Diamonds are forever. So are gold, jade and gemstones. A fusion of beauty, craftsmanship and objects of timeless value, jewelry has always been sought after by those who can afford it.
The demand for jewelry has soared in China, and the country is expected to be the world's largest jewelry market by 2020, said statistics from the Ministry of Industry and Information Technology. Chinese customers have also become more selective and discerning about design and brand.
Against this backdrop, a number of Chinese designers have emerged, helping Chinese brands to compete with their counterparts overseas.
However, "it might take another decade for true Chinese masters of jewelry design to emerge," said Ren Jin, a representative of the academic school of jewelry design and Vice Dean of the School of Gem Studies under the China University of Geosciences.
Together with another nine professional designers, Ren has his works to be exhibited at the 2011 China International Jewelry Fair in Beijing from November 23-27.
Visitors to the fair were treated to a visual feast of glittering gold and dazzling precious stones. One of the highlights of the fair was the participation of foreign jewelry companies and their high-quality stalls and exhibits.
As China's biggest and most influential international jewelry fair, the fair has reflects the development of China's jewelry industry, said Wang Weiwei, Deputy Secretary General of the Gems and Jewelry Trade Association of China (GAC). GAC and the National Gems and Jewelry Technology Administrative Center co-hosted the fair.
From 1992, when the fair was introduced, to 2011, the fair has expanded from a domestic one with about 200 booths, of which most are jade dealers, to an international one with 2,700 in 2011, said Wang.
China replaced Japan as the world's second largest diamond consumer in 2009. And given the fact that China overtook India to be the world's largest gold consumer in the first quarter of 2011, the World Gold Council predicted China's annual gold consumption will double before 2020.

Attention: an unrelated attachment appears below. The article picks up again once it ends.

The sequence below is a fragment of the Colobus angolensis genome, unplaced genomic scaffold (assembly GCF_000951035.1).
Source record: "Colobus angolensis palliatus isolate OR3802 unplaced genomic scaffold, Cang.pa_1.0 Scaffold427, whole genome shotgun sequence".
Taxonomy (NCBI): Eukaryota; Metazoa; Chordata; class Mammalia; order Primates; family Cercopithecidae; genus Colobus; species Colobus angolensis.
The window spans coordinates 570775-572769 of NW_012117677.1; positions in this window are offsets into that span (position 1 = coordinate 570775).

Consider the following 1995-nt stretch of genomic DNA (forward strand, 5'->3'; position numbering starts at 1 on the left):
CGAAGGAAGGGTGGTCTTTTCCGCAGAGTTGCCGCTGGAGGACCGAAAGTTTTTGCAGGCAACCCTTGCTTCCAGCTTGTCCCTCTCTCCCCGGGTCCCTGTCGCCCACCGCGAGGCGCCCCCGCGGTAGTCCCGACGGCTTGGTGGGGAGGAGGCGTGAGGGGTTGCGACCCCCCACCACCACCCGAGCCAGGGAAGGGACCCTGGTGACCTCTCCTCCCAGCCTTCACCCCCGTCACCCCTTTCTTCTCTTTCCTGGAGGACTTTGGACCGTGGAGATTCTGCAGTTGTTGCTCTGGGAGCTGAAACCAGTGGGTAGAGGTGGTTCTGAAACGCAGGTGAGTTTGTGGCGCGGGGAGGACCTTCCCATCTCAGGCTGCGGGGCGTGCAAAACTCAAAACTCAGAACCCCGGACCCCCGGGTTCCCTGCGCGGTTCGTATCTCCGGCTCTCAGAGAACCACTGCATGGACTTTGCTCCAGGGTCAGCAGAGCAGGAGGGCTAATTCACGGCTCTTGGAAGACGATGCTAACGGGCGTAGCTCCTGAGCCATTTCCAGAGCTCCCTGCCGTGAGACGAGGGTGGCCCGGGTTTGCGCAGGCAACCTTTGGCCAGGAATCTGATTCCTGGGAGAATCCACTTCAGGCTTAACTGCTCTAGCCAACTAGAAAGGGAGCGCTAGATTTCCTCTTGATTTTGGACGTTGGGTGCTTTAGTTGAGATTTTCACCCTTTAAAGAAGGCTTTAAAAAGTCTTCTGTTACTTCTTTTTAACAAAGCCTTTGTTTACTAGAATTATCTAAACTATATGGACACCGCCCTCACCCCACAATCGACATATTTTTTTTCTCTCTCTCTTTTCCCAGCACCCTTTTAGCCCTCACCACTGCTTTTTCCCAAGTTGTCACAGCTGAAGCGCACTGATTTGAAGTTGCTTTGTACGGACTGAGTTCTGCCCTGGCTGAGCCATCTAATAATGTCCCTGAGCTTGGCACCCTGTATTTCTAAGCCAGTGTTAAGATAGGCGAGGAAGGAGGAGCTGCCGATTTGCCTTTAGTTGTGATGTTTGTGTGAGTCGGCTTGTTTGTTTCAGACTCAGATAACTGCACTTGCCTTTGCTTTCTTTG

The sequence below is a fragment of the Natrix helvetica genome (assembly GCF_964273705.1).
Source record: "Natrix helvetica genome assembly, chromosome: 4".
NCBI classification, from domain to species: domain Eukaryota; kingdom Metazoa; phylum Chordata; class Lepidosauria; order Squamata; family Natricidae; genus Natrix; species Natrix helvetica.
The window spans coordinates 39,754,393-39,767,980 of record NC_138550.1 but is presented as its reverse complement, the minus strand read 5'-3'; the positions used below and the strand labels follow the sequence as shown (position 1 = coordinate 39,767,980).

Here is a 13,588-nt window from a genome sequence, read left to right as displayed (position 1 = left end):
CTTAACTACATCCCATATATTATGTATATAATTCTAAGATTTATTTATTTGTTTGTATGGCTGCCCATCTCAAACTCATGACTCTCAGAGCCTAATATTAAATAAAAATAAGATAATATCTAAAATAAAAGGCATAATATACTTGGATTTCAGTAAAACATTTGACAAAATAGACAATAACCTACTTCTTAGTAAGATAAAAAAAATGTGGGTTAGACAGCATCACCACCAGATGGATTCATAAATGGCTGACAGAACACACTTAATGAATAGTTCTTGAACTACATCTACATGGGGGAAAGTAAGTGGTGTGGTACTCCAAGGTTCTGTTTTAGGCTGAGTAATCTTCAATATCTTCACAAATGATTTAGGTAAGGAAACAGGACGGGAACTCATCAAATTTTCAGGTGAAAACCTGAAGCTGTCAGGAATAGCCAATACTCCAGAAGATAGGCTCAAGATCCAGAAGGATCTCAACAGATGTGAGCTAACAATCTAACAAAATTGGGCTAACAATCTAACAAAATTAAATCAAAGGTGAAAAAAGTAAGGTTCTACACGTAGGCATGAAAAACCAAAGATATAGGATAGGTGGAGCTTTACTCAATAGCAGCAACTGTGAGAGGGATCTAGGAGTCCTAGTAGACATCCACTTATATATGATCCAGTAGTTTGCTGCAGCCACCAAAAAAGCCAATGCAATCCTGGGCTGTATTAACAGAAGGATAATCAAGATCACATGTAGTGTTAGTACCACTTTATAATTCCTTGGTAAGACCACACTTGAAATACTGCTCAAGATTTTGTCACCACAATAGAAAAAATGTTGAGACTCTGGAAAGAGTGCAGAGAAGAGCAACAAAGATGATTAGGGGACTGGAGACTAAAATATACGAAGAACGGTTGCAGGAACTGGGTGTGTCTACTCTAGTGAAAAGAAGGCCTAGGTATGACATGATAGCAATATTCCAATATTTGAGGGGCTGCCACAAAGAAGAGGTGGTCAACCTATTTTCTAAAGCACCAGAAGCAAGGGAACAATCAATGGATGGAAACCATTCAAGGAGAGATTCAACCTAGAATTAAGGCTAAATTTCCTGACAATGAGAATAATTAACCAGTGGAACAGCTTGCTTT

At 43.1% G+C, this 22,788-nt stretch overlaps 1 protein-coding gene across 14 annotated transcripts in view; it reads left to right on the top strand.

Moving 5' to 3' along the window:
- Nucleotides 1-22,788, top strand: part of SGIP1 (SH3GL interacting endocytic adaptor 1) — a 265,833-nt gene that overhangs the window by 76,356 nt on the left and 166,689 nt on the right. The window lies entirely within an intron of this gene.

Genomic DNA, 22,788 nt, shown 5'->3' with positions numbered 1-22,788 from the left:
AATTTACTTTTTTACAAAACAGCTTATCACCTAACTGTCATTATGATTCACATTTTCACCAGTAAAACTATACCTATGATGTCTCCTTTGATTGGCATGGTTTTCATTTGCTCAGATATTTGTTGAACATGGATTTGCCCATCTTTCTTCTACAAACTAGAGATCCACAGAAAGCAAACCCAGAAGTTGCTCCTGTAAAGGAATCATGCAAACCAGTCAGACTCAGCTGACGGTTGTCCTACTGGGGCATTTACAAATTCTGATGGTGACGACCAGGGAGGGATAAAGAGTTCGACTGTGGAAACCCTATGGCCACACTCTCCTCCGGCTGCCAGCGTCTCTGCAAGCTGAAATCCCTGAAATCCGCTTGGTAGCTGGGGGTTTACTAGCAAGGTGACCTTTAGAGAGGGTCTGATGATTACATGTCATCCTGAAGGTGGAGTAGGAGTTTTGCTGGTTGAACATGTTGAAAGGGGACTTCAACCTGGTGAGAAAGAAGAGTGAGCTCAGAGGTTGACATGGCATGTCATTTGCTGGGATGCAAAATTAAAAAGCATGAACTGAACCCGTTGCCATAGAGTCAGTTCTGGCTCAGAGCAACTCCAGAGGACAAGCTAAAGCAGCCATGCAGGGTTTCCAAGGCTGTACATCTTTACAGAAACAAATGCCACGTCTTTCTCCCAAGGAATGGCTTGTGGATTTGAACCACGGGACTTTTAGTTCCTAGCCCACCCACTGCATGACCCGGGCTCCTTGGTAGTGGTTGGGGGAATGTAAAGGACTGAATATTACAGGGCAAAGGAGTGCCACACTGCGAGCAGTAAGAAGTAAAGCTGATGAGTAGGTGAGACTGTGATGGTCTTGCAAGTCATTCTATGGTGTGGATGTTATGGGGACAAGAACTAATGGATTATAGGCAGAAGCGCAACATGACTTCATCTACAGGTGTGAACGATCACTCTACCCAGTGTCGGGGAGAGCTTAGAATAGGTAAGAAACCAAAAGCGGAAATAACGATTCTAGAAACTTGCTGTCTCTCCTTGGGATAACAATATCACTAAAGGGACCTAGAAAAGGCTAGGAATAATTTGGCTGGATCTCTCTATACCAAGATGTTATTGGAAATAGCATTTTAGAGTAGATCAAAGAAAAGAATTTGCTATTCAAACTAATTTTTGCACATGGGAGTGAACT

Also, "the prices of colored gemstones have increased about 30-50 percent annually these years," said Yin Xusheng, Chief Operating Officer of the Shenzhen-based Yuqeelin Jewelry Company. Yuqeelin, with a history of more than 30 years, sells colored gemstones like rubies, sapphires, tanzanite, tourmaline and emeralds.
"China's colored gemstone market is maturing," Yin said. "Chinese people traditionally bought mainly gold, which is believed to be an inflation-proof asset, but now people understand the value of gems."
The fair served as a test market for Yuqeelin. With information collected, the company decided to open its first Beijing store in 2012.
"We found at the fair that people in north China have more diverse tastes for jewelry than those in east and south China," said Yin. "Many of them prefer colored gems to gold and diamond to demonstrate their personality."
However, despite the huge consumption volume and the fact China replaced Italy as the biggest exporter of jewel ornaments inlaid with gold and silver in 2010, there are few established Chinese brands for the high-end jewelry market.
"China's jewelry industry will be doomed to a dead end, if we are relunctant to make changes," said Wang. "We have to encourage talented designers, while refining ancient techniques."